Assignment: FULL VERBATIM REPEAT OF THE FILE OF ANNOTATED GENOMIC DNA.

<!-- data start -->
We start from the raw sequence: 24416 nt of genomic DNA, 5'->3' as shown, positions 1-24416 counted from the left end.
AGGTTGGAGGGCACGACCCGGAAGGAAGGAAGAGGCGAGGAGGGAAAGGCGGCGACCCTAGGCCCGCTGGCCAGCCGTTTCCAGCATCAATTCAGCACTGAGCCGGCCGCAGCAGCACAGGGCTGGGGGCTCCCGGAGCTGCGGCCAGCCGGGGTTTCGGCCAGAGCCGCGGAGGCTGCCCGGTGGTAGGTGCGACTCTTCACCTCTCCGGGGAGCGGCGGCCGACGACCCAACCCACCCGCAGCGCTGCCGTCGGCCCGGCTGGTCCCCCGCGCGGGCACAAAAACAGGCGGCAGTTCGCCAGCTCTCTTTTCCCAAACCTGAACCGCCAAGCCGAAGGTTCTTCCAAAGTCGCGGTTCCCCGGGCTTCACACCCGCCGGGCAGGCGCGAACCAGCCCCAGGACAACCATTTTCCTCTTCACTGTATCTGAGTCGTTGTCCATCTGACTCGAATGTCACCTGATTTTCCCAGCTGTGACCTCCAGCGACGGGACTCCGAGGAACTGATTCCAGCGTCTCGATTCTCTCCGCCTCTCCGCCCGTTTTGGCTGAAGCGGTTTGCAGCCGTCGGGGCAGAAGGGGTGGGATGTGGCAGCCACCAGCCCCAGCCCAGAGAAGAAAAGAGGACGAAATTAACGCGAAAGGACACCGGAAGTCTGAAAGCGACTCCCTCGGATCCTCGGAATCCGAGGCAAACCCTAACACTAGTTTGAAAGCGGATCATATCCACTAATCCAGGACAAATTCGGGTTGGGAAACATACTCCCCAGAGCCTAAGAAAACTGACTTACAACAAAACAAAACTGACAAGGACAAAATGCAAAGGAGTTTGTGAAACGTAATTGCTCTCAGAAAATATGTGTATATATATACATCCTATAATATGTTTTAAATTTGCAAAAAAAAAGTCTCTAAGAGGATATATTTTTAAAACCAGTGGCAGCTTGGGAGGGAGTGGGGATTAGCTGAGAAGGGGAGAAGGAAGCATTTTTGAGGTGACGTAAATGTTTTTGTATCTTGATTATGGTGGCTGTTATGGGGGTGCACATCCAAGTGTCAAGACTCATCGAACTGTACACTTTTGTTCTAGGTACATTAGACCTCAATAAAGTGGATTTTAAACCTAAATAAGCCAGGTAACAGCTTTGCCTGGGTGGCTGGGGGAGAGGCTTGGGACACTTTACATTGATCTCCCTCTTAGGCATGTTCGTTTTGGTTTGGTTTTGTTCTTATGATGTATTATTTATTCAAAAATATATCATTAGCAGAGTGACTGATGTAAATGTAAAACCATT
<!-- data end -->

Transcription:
We start from the raw sequence: 24416 nt of genomic DNA, 5'->3' as shown, positions 1-24416 counted from the left end.
AGGTTGGAGGGCACGACCCGGAAGGAAGGAAGAGGCGAGGAGGGAAAGGCGGCGACCCTAGGCCCGCTGGCCAGCCGTTTCCAGCATCAATTCAGCACTGAGCCGGCCGCAGCAGCACAGGGCTGGGGGCTCCCGGAGCTGCGGCCAGCCGGGGTTTCGGCCAGAGCCGCGGAGGCTGCCCGGTGGTAGGTGCGACTCTTCACCTCTCCGGGGAGCGGCGGCCGACGACCCAACCCACCCGCAGCGCTGCCGTCGGCCCGGCTGGTCCCCCGCGCGGGCACAAAAACAGGCGGCAGTTCGCCAGCTCTCTTTTCCCAAACCTGAACCGCCAAGCCGAAGGTTCTTCCAAAGTCGCGGTTCCCCGGGCTTCACACCCGCCGGGCAGGCGCGAACCAGCCCCAGGACAACCATTTTCCTCTTCACTGTATCTGAGTCGTTGTCCATCTGACTCGAATGTCACCTGATTTTCCCAGCTGTGACCTCCAGCGACGGGACTCCGAGGAACTGATTCCAGCGTCTCGATTCTCTCCGCCTCTCCGCCCGTTTTGGCTGAAGCGGTTTGCAGCCGTCGGGGCAGAAGGGGTGGGATGTGGCAGCCACCAGCCCCAGCCCAGAGAAGAAAAGAGGACGAAATTAACGCGAAAGGACACCGGAAGTCTGAAAGCGACTCCCTCGGATCCTCGGAATCCGAGGCAAACCCTAACACTAGTTTGAAAGCGGATCATATCCACTAATCCAGGACAAATTCGGGTTGGGAAACATACTCCCCAGAGCCTAAGAAAACTGACTTACAACAAAACAAAACTGACAAGGACAAAATGCAAAGGAGTTTGTGAAACGTAATTGCTCTCAGAAAATATGTGTATATATATACATCCTATAATATGTTTTAAATTTGCAAAAAAAAAGTCTCTAAGAGGATATATTTTTAAAACCAGTGGCAGCTTGGGAGGGAGTGGGGATTAGCTGAGAAGGGGAGAAGGAAGCATTTTTGAGGTGACGTAAATGTTTTTGTATCTTGATTATGGTGGCTGTTATGGGGGTGCACATCCAAGTGTCAAGACTCATCGAACTGTACACTTTTGTTCTAGGTACATTAGACCTCAATAAAGTGGATTTTAAACCTAAATAAGCCAGGTAACAGCTTTGCCTGGGTGGCTGGGGGAGAGGCTTGGGACACTTTACATTGATCTCCCTCTTAGGCATGTTCGTTTTGGTTTGGTTTTGTTCTTATGATGTATTATTTATTCAAAAATATATCATTAGCAGAGTGACTGATGTAAATGTAAAACCATT